ADVANCED PLANNING CONCEPTS IN LIGHT OF THE AMERICAN TAXPAYER RELIEF ACT (October 11, 2013)

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1 ADVANCED PLANNING CONCEPTS IN LIGHT OF THE AMERICAN TAXPAYER RELIEF ACT (October 11, 2013) By: Phoebe Moffatt, Attorney CERTIFIED AS A SPECIALIST IN ESTATE AND TRUST LAW STATE BAR OF ARIZONA BOARD OF LEGAL SPECIALIZATION SACKS TIERNEY P.A N. Drinkwater Blvd., Fourth Floor Scottsdale, Arizona Phone: Phone:

2 Highlights: American Taxpayer Relief Act of 2012 On January 2, 2013, President Obama signed the American Taxpayer Relief Act of 2012 (the ATRA ). NO MORE SUNSETS: ATRA operates by sunsetting the Sunset of the Bush tax cuts enacted May 2001 by the Economic Growth and Tax Relief Reconciliation Act of 2001 ( the 2001 law ) which was scheduled to sunset on January 1, 2011, and the Tax Relief, Unemployment Insurance Reauthorization, and Job Creation Act of 2010 (the 2010 Tax Relief Act ) which was scheduled to sunset on January 1, The estate, gift, and generation skipping transfer tax provisions of 2012 remain in effect (including the $5,000,000 indexed estate, gift, and generation skipping exemptions), with some modifications. Estate, gift and GST tax rates to 40% in UNIFICATION MADE PERMANENT: Makes permanent the reunified estate and gift tax exemptions so an individual can give away at life or at death an amount of $5,250,000 in year 2013.

3 Four key transfer changes under ATRA are permanence, indexing, unification, and portability Tax Exemption Rate Tax Exemption Rate Gift $1M 45% Gift $1M 35% Estate $3.5M 45% Estate $5M* 35%* GST $3.5M 45% GST $5M 35% Tax Exemption Rate Gift $5,000,000** 35% Estate $5,000,000** 35% *Personal Representatives for 2010 decedents could have elected into the no estate/modified carry over basis regime GST $5,000,000** 35% 2013 Tax Exemption Rate Gift $5,250,000** 40% Estate $5,250,000** 40% GST $5,250,000** 40% ** Indexed for inflation beginning in 2012

4 1. Gift Tax Individuals seeking to make gifts in excess of the annual exclusion amount (which for 2013 is $14,000 per person per calendar year) now have the opportunity to make lifetime gifts up to $5,250,000 tax free in 2013; however, lifetime gifts exceeding $5,250,000 are subject to 40% gift tax. Contrast 2010, gifts made during an individual s life which did not exceed $1,000,000 could be sheltered from gift tax, but over $1,000,000 subjected to 35% gift tax. Had ATRA not become law, gift tax in year 2013 could have been at a rate of 55% for every lifetime gift exceeding $1,000,000 (which was the law prior to 2001). Now, under ATRA, if an individual makes a full lifetime gift of an amount not to exceed $5,250,000 in year 2013, the entire gift is exempt from gift taxes and thus free from estate taxes at client s death. Indexed from $5,120,000 in 2012 to $5,250,000 in 2013 ($130,000 index); with indexing, the exemption may grow at roughly the same rate as the client s estate. Now, under ATRA, reunification of the estate and gift tax systems gives unprecedented opportunity for lifetime wealth transfer. 2. Estate Tax ATRA operates to impose an estate tax of 40% on the taxable assets of a decedent who dies in 2013; however, the estate tax owed is imposed only on the value of taxable assets which exceeds $5,250,000. The tradeoff for the estate tax on the decedent s taxable assets is that ALL of the decedent s appreciated assets receive a step-up in basis as of the decedent s date of death. Indexed from $5,120,000 in 2012 to $5,250,000 in 2013 ($130,000 index); with indexing, the exemption may grow at roughly the same rate as a client s estate.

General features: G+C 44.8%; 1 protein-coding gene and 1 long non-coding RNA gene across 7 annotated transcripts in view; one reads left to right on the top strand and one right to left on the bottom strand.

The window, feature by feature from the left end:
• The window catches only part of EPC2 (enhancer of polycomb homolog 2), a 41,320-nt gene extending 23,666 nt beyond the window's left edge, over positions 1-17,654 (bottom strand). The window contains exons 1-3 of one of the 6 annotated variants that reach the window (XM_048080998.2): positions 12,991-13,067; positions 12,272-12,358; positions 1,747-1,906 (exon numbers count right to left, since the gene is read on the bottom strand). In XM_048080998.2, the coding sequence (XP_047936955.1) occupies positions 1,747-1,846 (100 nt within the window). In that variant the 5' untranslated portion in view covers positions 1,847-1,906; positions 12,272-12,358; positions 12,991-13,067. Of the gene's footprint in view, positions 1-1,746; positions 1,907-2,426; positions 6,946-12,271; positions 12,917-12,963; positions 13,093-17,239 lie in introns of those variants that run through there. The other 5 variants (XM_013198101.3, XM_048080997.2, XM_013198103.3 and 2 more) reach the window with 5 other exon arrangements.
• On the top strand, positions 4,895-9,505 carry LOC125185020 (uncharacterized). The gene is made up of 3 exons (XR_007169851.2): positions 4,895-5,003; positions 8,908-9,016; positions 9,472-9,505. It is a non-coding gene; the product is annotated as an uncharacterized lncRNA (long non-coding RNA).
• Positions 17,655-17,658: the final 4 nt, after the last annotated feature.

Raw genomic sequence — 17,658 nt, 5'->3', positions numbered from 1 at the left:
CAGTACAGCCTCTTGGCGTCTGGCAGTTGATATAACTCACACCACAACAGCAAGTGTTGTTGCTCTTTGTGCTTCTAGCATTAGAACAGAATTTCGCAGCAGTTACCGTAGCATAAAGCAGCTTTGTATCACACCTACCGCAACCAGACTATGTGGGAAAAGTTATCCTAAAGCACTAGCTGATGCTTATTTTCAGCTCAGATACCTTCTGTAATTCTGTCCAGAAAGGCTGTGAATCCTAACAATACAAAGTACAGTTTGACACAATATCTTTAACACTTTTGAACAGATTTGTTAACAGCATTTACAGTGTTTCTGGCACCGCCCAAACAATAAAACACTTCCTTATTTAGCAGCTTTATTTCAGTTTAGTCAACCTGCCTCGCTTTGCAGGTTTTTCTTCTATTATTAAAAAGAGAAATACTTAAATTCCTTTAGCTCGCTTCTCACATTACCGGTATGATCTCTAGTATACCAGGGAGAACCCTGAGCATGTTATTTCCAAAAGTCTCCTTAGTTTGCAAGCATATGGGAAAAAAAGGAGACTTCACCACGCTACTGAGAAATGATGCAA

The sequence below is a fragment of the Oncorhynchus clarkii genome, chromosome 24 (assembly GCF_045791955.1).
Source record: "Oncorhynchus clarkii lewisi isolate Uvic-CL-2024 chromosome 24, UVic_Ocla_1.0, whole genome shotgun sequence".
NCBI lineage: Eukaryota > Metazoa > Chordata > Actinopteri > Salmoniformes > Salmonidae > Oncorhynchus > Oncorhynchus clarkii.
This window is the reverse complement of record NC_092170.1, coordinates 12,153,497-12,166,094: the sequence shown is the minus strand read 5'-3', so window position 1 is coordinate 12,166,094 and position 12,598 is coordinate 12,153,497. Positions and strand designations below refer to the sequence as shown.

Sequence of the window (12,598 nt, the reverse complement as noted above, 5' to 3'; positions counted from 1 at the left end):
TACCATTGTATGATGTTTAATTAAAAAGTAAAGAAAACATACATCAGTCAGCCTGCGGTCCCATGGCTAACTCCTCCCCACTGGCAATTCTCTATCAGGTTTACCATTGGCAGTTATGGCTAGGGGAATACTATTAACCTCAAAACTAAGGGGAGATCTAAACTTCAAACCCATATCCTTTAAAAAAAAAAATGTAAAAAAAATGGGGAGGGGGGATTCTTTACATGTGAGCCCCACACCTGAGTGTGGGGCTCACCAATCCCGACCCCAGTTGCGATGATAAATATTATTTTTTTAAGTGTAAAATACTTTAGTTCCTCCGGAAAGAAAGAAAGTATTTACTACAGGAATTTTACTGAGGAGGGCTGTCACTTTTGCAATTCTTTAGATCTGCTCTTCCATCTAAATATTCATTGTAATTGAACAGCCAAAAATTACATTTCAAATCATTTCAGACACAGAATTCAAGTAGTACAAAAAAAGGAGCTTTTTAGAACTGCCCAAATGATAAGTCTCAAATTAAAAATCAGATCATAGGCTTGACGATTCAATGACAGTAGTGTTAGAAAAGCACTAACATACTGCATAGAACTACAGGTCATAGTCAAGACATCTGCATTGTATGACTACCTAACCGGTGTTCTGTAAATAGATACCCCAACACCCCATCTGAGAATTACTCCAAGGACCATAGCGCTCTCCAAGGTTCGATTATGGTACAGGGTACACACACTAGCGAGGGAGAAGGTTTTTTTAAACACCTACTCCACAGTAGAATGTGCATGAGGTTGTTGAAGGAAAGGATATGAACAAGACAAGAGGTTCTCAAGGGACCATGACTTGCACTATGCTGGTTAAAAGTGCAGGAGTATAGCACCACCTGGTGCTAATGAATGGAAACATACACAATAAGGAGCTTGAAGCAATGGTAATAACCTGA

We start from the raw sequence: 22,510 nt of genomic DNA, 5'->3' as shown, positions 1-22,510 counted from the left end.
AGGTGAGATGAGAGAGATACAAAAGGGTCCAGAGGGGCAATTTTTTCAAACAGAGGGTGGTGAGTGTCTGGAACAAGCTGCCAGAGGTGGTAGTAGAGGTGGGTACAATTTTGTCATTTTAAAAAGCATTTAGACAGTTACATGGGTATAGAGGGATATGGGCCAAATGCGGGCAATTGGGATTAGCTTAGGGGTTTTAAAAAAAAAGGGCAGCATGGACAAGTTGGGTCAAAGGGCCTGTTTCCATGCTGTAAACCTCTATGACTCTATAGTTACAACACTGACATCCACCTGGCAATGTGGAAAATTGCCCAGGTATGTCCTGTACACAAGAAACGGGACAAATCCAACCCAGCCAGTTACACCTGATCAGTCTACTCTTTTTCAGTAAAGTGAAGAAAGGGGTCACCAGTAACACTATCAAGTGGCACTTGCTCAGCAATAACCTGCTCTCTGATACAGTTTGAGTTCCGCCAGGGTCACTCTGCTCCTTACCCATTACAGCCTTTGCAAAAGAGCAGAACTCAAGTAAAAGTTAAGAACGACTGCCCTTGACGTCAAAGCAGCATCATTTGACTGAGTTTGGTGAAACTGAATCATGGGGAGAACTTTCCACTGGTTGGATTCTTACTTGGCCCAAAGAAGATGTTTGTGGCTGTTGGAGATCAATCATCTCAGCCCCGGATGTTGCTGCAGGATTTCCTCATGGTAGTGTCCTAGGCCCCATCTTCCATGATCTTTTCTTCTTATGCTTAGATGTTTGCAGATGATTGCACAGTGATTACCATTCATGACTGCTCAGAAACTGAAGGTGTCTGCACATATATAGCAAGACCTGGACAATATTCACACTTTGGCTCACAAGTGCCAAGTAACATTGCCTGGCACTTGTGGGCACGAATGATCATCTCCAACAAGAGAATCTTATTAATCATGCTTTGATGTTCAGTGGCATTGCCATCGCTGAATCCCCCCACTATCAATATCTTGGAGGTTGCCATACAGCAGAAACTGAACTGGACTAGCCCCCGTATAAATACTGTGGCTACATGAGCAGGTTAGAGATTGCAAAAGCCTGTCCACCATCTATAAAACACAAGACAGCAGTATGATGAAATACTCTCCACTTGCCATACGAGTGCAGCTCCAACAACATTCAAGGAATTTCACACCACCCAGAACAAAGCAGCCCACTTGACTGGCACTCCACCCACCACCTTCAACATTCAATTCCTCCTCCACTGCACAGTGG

5 3. Portability of Estate Tax Exemption The 2010 Tax Relief Act introduced the concept of portability of the estate tax exemption at the death of a spouse. ATRA made a technical correction to portability by defining the applicable exclusion amount to be the basic exclusion amount that could be ported to the surviving spouse. Portability allows the second spouse to die to share any unused estate tax exemption of the first spouse to die. Portability only applies in limited circumstances and only if the election is timely made on an estate tax return. The executor of the first spouse to die must elect on an estate tax return (form 706) to transfer the deceased spouse s unused exemption amount ( deceased spousal unused exclusion amount ) to the surviving spouse within nine months of the date of the death of the first to die, subject to an automatic six month extension. The election entitles the estate of the second spouse to die to use their own estate tax exemption plus the remaining amount of the deceased spouse s exemption. However, if the surviving spouse remarries, any of the deceased prior spouse s unused exemption is lost. Under prior law, the estate tax exemption of the first spouse to die was a use it or lose it rule, and many clients had therefore been counseled to establish a Bypass/Credit Shelter Trust in order to maximize the exemption of the first spouse to die. The 2010 Tax Relief Act provided an opportunity for spouses to receive a combined $10,000,000 exemption from gift and estate taxes regardless of whether they had estate planning documents utilizing a credit shelter trust. Now, ATRA makes portability permanent and in 2013, spouses can receive a combined $10,500,000 exemption. At the first death, however, the executor of the deceased spouse must elect for the surviving spouse to use the unused deceased spouse s exemption (DSUE) and the election must be made not later than fifteen months from the deceased spouse s date of death. Married clients choosing to rely on portability and not opting for a Bypass/Credit Shelter Trust have risks: (1) Portability is lost if surviving spouse remarries; (2) Portability only locks in $5,250,000 (this year) exemption and not the appreciation on the $5,250,000 (in future years);